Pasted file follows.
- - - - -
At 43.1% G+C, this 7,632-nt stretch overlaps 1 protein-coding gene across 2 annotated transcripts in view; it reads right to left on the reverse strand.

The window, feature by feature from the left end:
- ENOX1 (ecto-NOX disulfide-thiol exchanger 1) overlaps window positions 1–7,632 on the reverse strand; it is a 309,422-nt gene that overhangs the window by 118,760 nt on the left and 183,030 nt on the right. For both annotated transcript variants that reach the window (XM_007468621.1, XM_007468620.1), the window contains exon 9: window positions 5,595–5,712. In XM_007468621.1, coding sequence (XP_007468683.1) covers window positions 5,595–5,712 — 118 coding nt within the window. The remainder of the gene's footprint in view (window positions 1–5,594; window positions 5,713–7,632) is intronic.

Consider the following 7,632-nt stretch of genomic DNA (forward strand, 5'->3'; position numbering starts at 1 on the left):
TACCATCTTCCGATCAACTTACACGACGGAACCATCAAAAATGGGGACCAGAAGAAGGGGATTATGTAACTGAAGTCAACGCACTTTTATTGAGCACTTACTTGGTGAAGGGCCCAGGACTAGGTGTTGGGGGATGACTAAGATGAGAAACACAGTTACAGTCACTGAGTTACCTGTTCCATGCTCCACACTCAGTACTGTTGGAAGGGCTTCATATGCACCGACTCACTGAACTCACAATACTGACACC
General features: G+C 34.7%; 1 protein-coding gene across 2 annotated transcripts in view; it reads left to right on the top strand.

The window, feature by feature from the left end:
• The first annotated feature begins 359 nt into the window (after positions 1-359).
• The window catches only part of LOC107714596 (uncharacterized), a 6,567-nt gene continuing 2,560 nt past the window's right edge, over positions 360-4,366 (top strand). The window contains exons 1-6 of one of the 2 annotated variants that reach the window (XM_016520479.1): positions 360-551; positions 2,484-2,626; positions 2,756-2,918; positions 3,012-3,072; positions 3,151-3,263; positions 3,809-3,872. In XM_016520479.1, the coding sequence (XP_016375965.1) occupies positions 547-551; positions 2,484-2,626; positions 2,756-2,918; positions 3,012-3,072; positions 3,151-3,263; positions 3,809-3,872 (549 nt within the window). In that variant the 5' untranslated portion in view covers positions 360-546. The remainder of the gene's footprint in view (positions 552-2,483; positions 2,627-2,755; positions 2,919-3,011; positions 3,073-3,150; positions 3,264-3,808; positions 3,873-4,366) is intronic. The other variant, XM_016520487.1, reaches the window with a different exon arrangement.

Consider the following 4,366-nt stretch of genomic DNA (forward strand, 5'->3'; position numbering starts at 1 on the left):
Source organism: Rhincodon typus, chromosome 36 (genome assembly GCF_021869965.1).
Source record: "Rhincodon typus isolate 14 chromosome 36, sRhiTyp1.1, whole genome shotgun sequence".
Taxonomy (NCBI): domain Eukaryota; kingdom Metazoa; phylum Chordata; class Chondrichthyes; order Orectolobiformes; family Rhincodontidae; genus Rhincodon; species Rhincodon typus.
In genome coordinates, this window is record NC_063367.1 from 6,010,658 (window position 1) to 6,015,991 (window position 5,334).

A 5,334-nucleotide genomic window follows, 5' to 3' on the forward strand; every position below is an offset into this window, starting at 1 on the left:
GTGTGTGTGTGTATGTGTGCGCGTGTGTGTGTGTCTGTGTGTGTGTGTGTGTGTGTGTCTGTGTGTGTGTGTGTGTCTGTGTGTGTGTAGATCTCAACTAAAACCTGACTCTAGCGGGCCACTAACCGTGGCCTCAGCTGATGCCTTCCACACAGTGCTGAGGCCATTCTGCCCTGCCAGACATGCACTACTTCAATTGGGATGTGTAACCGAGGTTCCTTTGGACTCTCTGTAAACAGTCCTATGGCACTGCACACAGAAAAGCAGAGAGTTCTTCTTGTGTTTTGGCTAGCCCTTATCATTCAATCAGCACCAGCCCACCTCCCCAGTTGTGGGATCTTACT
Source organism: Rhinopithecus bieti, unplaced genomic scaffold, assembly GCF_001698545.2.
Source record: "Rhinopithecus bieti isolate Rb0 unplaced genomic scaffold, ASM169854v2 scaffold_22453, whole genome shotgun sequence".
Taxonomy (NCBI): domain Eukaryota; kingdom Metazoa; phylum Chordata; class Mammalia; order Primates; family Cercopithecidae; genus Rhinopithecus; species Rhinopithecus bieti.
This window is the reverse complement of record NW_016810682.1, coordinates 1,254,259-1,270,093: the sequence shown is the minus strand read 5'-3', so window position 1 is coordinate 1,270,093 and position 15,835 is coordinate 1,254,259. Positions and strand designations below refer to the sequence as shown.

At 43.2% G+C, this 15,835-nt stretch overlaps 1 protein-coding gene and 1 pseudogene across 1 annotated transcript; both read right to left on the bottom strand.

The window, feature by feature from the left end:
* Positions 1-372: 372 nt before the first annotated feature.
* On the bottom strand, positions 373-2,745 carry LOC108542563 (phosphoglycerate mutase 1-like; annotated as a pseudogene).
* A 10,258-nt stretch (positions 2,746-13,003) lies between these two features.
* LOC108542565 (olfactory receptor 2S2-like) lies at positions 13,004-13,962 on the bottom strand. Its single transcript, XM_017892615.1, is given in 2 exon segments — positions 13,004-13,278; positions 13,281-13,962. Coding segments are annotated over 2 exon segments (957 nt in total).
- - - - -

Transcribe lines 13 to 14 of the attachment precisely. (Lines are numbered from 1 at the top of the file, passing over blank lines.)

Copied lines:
Taxonomy (NCBI): domain Eukaryota; kingdom Metazoa; phylum Chordata; class Chondrichthyes; order Orectolobiformes; family Rhincodontidae; genus Rhincodon; species Rhincodon typus.
In genome coordinates, this window is record NC_063367.1 from 6,010,658 (window position 1) to 6,015,991 (window position 5,334).